Teen goes partially blind after using costume contacts for Halloween outfit

This image was removed due to legal reasons.

A Michigan teen has been left partially blind in one eye after using an illegal pair of costume contacts she bought a the mall, the Detroit ABC affiliate WXYZ reoports.


Leah Carpenter, a 17-year-old high school senior, told the station that she bought the contacts at a kiosk in her local mall and wore them as a Halloween costume with several friends—"zombies with creepy contact lenses."

The very next day, her mother Dawn noticed her daughter's eye had swollen up and was very red. Fearing pinkeye, she took her daughter to the ophthalmologist and learned the truth was even worse: the lens had torn off a layer of the girl's cornea.


These lenses are illegal to sell and buy without a valid prescription in the United States. However, they are a popular item to buy, especially around Halloween, because they change the physical appearance of the eye without altering your vision.

The FDA offers several reasons why these lenses are a bad idea on their website, including how the lenses, unless prescribed by a doctor, are not guaranteed to fit an individual's eye and can lead to damage. The FDA correctly notes that your eye health is a "high price to pay for fashion."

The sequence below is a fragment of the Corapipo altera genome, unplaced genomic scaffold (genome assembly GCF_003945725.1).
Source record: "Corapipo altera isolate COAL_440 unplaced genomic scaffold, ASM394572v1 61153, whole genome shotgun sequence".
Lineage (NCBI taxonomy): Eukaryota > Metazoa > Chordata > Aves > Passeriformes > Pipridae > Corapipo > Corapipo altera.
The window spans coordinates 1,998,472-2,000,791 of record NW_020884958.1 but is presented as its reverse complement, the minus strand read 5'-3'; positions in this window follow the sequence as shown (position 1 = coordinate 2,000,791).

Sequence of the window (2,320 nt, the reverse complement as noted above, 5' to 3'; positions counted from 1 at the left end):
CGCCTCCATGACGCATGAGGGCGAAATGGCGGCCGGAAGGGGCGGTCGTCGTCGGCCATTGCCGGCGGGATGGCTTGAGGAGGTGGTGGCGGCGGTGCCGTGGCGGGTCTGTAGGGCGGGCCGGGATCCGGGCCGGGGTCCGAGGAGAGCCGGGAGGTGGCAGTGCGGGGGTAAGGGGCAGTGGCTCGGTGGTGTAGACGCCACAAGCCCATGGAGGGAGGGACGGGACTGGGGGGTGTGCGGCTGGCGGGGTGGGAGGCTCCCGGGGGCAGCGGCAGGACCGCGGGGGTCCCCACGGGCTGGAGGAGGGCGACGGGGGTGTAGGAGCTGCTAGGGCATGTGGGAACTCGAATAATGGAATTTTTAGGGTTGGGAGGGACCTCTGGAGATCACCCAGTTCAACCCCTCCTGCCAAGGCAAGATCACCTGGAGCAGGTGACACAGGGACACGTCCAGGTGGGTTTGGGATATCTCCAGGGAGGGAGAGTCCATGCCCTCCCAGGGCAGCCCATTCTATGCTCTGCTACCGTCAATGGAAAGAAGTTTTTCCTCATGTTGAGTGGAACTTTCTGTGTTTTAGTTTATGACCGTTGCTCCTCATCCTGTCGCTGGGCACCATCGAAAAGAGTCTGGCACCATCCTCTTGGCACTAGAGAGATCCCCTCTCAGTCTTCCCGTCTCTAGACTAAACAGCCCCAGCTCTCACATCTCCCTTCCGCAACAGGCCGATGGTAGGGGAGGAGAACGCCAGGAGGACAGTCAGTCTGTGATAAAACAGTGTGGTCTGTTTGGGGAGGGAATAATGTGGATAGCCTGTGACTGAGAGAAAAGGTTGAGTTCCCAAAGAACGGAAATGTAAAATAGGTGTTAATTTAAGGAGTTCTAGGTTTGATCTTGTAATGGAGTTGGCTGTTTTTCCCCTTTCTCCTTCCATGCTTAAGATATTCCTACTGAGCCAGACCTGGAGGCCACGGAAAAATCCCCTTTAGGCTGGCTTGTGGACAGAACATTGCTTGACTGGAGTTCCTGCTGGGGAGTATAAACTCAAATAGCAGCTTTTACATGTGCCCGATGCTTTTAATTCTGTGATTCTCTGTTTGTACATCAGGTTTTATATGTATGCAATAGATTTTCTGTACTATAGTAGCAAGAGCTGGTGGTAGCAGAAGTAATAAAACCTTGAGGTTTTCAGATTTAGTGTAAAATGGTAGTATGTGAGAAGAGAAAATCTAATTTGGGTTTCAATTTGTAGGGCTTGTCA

Decorative lenses have been illegal for years now in the United States. They made waves several years ago when "circular lenses" saw growing popularity among teens looking to make their eyes wider-looking, following a Lady Gaga video. These lenses were also blamed for a bacterial infection outbreak in Thailand in 2011.

As for Leah Carpenter, she's recovering but could face surgery and that still won't fix everything. “I missed out on homecoming. My school work is really behind,” she told WXYZ. “My vision is not going to be 100%.  I have a long road.”


Learn more about the risks involved with decorative lenses and proper channels to acquire them here.

David Matthews operates the Wayback Machine on Fusion.net—hop on. Got a tip? Email him: david.matthews@fusion.net

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